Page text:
A look at the shareholders of Selective Insurance Group, Inc. (NASDAQ:SIGI) can tell us which group is the strongest. Corporations often own stock in large companies, and we expect to see insiders own a significant portion of the smaller ones. Companies that were once owned by many people now have fewer owners.
Selective Insurance Group has a market capitalization of US$4.9b, so it’s too big to fly under the radar. We hope to see all the agencies and retailers have a part of the company. Looking at our data on shareholder groups (below), it appears that institutional investors have bought into the company. We can take a closer look at the various private insurance groups, to learn more about Selective Insurance Group.
What Does Institutional Ownership Tell Us About Selective Insurance Groups?
Many organizations measure their performance with an index that is comparable to the local market. Therefore, they often pay more attention to companies that are included in the main documents.
Selective Insurance Group already has subsidiaries on the share register. Indeed, they have a respectable role in the company. This shows the credibility among economists. But we can’t rely on this fact alone because corporations make bad money sometimes, just like everyone else. When several corporations own shares, there is always the risk that they are in ‘multiple trading’. When such a sale goes wrong, several groups can compete to sell the property quickly. This risk is high for a company without a history of growth. You can see the benefits and costs of Selective Insurance Group below, but be aware that there is always more to this story.
Since institutional investors own more than half of the stock offered, the institution should be responsive to their preferences. Selective Insurance Group is not a hedge fund. Our findings show that BlackRock, Inc. is the majority shareholder with 11% of the shares held. Vanguard Group, Inc. is the second largest shareholder with 9.5% of the common stock, and T. Rowe Price Group, Inc. it has about 4.9% of the industry.
If we look at the stock register, we can see that 50% of the ownership is controlled by the top 12, meaning that no single shareholder has a significant ownership interest.
Researching company ownership is a great way to identify and filter stock prospects. The same can be done by studying the opinions of experts. There are quite a few analysts who report on the stock, so it would be useful to know all their future opinions.
Insider Ownership Of Selective Insurance Group
The definition of corporate entrants can be subjective and varies between jurisdictions. Our findings reflect who is inside them, based on board members at least. Management is accountable to the board. However, it is not uncommon for managers to be senior members, especially if they are founders or CEOs.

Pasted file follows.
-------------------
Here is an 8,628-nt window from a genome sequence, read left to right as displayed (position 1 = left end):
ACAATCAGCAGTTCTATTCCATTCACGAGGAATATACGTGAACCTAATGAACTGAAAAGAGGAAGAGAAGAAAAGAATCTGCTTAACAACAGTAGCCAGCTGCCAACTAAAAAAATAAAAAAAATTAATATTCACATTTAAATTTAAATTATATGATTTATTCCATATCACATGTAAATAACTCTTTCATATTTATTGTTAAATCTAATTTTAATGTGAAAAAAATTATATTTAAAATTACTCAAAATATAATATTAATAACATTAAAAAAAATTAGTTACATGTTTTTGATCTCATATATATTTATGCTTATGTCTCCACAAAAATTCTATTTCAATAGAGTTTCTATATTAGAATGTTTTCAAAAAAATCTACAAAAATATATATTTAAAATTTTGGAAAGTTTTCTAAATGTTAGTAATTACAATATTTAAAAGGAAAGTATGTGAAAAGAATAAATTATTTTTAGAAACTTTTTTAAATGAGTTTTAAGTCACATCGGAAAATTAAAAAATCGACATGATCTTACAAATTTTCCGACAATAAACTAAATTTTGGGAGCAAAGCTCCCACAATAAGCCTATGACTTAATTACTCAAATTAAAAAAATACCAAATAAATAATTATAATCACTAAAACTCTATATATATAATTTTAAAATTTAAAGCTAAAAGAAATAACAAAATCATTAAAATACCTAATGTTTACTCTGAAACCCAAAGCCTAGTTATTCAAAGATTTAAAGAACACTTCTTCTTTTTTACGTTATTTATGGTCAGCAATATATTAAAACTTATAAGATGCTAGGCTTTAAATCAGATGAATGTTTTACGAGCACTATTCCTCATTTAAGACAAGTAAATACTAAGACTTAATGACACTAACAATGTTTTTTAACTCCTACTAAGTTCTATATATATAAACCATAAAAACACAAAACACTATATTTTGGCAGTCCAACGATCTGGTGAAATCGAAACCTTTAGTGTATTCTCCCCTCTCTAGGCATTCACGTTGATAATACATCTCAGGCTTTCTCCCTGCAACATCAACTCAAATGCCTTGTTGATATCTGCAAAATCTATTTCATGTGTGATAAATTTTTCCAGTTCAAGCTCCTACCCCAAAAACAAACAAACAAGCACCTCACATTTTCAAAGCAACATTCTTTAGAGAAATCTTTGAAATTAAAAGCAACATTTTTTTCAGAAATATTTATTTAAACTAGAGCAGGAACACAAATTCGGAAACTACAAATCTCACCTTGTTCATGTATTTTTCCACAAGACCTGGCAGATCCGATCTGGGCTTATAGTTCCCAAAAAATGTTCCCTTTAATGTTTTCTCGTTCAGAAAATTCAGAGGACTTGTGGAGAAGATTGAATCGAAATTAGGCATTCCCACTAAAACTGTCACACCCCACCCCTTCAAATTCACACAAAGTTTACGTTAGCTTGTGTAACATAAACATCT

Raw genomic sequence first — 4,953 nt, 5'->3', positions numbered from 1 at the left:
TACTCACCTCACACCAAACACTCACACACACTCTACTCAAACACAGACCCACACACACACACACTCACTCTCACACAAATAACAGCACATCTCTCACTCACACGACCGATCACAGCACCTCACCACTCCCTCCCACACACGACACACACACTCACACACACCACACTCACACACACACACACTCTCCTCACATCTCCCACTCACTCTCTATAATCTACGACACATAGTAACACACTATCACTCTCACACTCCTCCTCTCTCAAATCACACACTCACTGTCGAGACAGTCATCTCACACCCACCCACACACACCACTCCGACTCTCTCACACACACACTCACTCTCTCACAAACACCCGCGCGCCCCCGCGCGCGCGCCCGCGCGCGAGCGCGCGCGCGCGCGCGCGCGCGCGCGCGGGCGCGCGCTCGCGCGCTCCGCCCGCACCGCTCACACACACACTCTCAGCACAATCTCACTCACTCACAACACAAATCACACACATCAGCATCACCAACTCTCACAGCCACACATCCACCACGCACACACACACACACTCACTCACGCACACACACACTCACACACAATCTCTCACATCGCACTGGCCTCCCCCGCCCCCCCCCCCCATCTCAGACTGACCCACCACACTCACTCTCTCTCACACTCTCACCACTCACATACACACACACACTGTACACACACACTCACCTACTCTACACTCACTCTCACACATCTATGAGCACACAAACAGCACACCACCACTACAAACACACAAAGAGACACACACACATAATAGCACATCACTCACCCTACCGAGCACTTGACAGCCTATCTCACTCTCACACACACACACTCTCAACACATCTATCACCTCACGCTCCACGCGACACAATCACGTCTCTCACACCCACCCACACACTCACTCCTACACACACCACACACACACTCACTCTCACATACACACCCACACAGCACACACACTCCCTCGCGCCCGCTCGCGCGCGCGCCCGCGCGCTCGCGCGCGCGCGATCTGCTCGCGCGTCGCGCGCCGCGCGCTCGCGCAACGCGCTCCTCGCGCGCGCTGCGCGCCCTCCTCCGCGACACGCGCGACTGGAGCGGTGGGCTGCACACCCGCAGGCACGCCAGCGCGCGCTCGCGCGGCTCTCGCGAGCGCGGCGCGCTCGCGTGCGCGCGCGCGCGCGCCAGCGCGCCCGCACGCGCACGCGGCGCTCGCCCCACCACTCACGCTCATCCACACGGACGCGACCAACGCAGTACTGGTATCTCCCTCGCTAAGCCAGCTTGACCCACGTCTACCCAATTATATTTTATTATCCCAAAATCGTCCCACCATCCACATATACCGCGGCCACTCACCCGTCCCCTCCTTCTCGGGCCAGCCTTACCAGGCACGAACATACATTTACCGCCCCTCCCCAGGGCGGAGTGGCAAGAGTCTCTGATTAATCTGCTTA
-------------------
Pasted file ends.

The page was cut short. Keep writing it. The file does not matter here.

I generally consider insider ownership to be a good thing. However, sometimes it makes it difficult for shareholders to hold the board accountable for their decisions.
Shareholders may like to know that the participants have shares in Selective Insurance Group, Inc.. The participants have a net worth of US$90m. Many would consider this a real advantage. If you want to explore the question of internal reconciliation, you can click here to see if insiders have been buying or selling.
General Public ownership
The general public – including retail investors – has a 14% stake in the company, so it cannot be easily ignored. Although this group may not call the shots, they can have a real influence on how the company is run.
I find it interesting to look at who owns the company. But in order to gain real insight, we need to consider some facts. To do this, you need to know 1 warning sign we have seen with Selective Insurance Group .
But in the end and the future, not the past, which will determine how successful business owners can be. So we think it’s worth a look This free report shows whether experts are predicting a positive future.
NB: The figures in this article are calculated using data for the last twelve months, which refers to the 12-month period that ends on the last day of the month in which the financial statement is written. This may not be consistent with the figures in the full annual report.
Have a comment on this story? Worried about content? Contact each other and us directly. Alternatively, email editorial-team (at) simplywallst.com.
This article by Simply Wall St is more general in nature. We provide reviews based on historical data and expert forecasts using unbiased methods and our articles are not intended to be financial advice. It does not make recommendations to buy or sell any stock, and does not take into account your goals, or your financial situation. We want to bring you long-term analytics driven by meaningful data. Note that our analysis may not be influenced by recent company announcements or stock prices. Simply Wall St does not have a position in any of the listed stocks.
The views and opinions expressed herein are the views and opinions of the author and do not necessarily reflect those of Nasdaq, Inc.